wearing the hijab have been targeted. we've seen children bullied, we've seen mosques vandalized. sikh-americans and others who are perceived to be muslims have been targeted as well. i just had a chance to meet with some extraordinary muslim americans across the country, who are doing all sorts of work. some of them are doctors. some of them are community leaders, religious leaders, all of them were doing extraordinary work. not only in the muslim community, but in the american community, and they're proud of their work in business, education, and on behalf of the social justice, the environment and education. i should point out they're all much younger than me, which is happening more frequently these days. [ laughing ]
and you couldn't help but be inspired about the extraordinary work they're doing. but you could also not help being heartbroken to hear of their worries and anxieties. some of them are parents, and they talked about how their children were asking, are we going to be forced out of the country? are we going to be rounded up? why do people treat us like that? conversations that you shouldn't have to have with children, not in this country. not at this moment. that's an anxiety echoed in letters i get from muslim americans from around the country. i've had people write to me and say, i feel like i'm a second-class citizen. i've had mothers write and say,
my heart cries every night thinking about how our daughter might be treated at school. a girl from ohio, 13 years old, told me, i'm scared. a girl from texas, signed her letter, a confused 14-year-old trying to find her place in the world. these are children just like mine, and the notion that they would be filled with doubt and questioning about their place in this great country of ours. at a time when it's hard enough, it's hard being a teenager already. that's not who we are. we're one american family. when any part of our family starts to feel separate or second class or targeted it tears at the very fabric of our nation.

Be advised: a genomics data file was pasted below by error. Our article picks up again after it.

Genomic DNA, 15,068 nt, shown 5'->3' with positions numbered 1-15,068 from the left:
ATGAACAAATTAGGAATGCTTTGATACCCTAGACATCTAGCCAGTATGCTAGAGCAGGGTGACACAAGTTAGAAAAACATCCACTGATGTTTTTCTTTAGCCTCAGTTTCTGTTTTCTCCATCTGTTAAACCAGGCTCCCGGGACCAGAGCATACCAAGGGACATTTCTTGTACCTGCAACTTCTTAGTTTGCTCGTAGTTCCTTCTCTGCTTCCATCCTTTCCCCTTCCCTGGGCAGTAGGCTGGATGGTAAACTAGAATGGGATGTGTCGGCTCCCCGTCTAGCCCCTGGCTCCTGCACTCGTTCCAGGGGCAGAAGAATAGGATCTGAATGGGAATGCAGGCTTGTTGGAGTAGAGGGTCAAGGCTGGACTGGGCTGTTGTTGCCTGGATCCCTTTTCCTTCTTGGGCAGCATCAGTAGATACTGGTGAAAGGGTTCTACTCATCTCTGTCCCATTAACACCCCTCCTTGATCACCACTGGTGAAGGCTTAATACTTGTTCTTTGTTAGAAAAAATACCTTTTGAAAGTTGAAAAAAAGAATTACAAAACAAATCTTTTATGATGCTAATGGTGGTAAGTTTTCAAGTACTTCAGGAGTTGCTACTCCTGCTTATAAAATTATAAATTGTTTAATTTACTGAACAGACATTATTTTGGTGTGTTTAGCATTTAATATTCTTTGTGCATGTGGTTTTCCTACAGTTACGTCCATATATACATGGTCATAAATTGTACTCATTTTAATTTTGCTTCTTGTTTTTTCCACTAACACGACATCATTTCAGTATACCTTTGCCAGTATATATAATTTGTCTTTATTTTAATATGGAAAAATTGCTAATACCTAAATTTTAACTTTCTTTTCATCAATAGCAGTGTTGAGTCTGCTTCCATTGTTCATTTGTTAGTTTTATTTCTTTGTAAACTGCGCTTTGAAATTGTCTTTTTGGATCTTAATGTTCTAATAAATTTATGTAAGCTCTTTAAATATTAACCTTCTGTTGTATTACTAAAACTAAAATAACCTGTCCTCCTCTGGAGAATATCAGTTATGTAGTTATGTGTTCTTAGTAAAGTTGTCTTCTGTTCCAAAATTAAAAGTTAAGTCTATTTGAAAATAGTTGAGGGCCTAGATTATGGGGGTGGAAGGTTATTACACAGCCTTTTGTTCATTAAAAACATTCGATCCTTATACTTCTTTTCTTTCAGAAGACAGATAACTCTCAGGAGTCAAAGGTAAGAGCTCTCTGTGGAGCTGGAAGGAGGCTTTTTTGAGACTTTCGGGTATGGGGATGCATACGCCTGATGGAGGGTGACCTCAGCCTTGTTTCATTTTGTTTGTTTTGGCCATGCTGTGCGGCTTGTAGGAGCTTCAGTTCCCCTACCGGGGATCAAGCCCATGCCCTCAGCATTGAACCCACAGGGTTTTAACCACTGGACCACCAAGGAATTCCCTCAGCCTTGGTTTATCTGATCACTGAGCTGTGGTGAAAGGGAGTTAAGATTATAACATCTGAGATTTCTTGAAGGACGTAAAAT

[applause] it's a challenge to our values, and that means that we have much work to do. we've got to tackle this head on. we have to be honest and clear about it. and we have to speak out. this is a moment when as americans we have to live to each other and learn from each other, and i believe it has to come from a common understanding of some basic facts. and i express these facts, although they be obvious to many of the people in this--in this place because, unfortunately, it is not facts that are communicated on a regular basis through our media. let's start with this fact. for more than a thousand years people have been drawn to
islam's message of peace. and the very word itself islam comes from salam, peace. the standard greeting is peace be upon you. like many faiths, islam is rooted in compassion, mercy, justice and charity. whoever wants to enter paradise, the prophet muhammad taught, let him treat people the way he would like to be treated. [applause] for christians like myself, i'm assuming that that sounds familiar. [ laughing ] the world's 1.6 billion muslims are as diverse as humanity themselves. they are arabs, africans, brazilians, nigerians, bangladeshi, they're white,